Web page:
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Objectivity and DiversityAnother Logic of Scientific Research$
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Sandra Harding

Print publication date: 2015

Print ISBN-13: 9780226241227

Published to Chicago Scholarship Online: January 2016

DOI: 10.7208/chicago/9780226241531.001.0001

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Stronger Objectivity for Sciences from Below

Stronger Objectivity for Sciences from Below

Chapter:
(p.26) 2 Stronger Objectivity for Sciences from Below
Source:
Objectivity and Diversity
Author(s):

Sandra Harding

Publisher:
University of Chicago Press
DOI:10.7208/chicago/9780226241531.003.0002

It is an epistemological mistake to conflate the motivation of research by social values or interests with an inevitable deterioriation of its reliability and predictive powers. After all, corporate, imperial, or military interests and motives don’t make weapons less reliable at killing; nor do environmental or health concerns in themselves damage the reliability of research they motivate. Only in some cases, but not all, do social values and interests have that effect. The social justice movements have produced a standpoint methodology more competent to maximize objectivity. The need for standpoint’s “strong objectivity” arises when research communities lack diversity and are isolated from pro-democratic social tendencies. Research that starts off questioning nature and social relations from the daily lives of economically and politically vulnerable groups can increase its reliability and predictive power. Such research insists on the conventional goals of fairness to the data and to its severest criticisms. It retains central commitments of the conventional notion of objectivity while escaping its limitations.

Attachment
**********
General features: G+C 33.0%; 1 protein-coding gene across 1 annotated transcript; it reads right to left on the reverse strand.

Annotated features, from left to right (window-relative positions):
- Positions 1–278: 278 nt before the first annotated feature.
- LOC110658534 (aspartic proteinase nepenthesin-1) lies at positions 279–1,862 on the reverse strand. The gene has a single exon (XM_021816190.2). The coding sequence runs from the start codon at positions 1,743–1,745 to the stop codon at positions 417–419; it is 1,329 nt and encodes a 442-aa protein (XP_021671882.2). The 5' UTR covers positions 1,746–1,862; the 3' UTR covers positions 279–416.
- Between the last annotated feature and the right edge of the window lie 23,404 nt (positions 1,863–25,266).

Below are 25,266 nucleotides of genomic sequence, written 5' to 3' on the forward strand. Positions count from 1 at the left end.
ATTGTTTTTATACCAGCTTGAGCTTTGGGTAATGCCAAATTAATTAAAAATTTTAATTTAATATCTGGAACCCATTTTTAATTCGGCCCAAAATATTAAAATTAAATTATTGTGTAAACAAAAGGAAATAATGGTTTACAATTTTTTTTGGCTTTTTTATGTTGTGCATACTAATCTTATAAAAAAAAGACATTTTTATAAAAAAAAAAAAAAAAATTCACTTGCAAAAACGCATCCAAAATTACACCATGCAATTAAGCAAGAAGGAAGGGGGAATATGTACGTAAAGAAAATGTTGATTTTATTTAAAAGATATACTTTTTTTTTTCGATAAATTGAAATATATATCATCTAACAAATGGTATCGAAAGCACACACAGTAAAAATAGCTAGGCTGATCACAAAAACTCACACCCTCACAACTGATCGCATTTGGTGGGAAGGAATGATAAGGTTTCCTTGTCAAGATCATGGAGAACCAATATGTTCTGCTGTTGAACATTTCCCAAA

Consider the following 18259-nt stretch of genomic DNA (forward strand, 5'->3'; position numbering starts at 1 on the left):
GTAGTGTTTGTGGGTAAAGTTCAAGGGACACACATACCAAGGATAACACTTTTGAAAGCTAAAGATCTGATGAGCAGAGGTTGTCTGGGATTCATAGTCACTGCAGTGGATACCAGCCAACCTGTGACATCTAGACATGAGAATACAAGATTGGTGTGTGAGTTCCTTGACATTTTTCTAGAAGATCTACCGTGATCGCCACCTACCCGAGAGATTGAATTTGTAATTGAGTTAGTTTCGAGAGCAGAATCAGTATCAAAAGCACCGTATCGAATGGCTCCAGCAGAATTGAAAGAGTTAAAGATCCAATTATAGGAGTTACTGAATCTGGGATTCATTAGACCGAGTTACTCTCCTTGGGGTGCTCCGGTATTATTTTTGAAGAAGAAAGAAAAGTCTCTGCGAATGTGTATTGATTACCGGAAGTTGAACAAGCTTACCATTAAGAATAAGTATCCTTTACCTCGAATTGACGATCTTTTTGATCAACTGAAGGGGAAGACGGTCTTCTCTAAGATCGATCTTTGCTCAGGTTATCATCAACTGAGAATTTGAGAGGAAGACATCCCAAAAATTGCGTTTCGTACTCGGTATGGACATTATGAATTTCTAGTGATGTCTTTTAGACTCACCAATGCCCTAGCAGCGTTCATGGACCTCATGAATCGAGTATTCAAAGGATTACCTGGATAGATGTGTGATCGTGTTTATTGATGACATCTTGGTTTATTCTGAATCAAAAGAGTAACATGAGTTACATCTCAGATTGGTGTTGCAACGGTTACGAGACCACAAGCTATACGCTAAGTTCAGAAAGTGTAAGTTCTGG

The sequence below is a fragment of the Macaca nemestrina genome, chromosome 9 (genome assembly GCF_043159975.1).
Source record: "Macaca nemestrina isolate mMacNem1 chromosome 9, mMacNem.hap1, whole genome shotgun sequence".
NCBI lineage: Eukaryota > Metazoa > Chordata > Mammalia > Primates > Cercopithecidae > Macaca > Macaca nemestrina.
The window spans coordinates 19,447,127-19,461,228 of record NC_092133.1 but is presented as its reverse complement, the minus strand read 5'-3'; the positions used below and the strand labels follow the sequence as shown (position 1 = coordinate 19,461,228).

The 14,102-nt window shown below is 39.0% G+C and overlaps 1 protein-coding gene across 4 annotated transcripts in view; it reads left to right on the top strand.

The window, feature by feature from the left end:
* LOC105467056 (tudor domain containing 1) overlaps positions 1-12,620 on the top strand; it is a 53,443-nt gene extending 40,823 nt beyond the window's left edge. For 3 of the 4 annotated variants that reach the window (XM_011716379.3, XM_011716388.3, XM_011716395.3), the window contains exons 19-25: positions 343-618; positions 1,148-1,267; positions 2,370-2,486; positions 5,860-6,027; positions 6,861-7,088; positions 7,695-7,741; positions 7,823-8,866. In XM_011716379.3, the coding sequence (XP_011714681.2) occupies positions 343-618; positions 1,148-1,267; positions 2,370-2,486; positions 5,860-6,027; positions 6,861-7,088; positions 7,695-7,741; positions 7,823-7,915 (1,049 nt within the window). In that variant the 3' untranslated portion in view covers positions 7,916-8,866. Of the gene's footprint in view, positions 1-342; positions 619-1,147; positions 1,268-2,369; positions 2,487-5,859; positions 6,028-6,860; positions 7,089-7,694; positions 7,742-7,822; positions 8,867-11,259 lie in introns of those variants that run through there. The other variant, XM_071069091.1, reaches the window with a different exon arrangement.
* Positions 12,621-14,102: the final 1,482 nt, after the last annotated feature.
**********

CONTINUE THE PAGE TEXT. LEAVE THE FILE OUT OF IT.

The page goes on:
Keywords:   diversity, epistemology, methodology, objectivity, strong, research, social justice, standpoint

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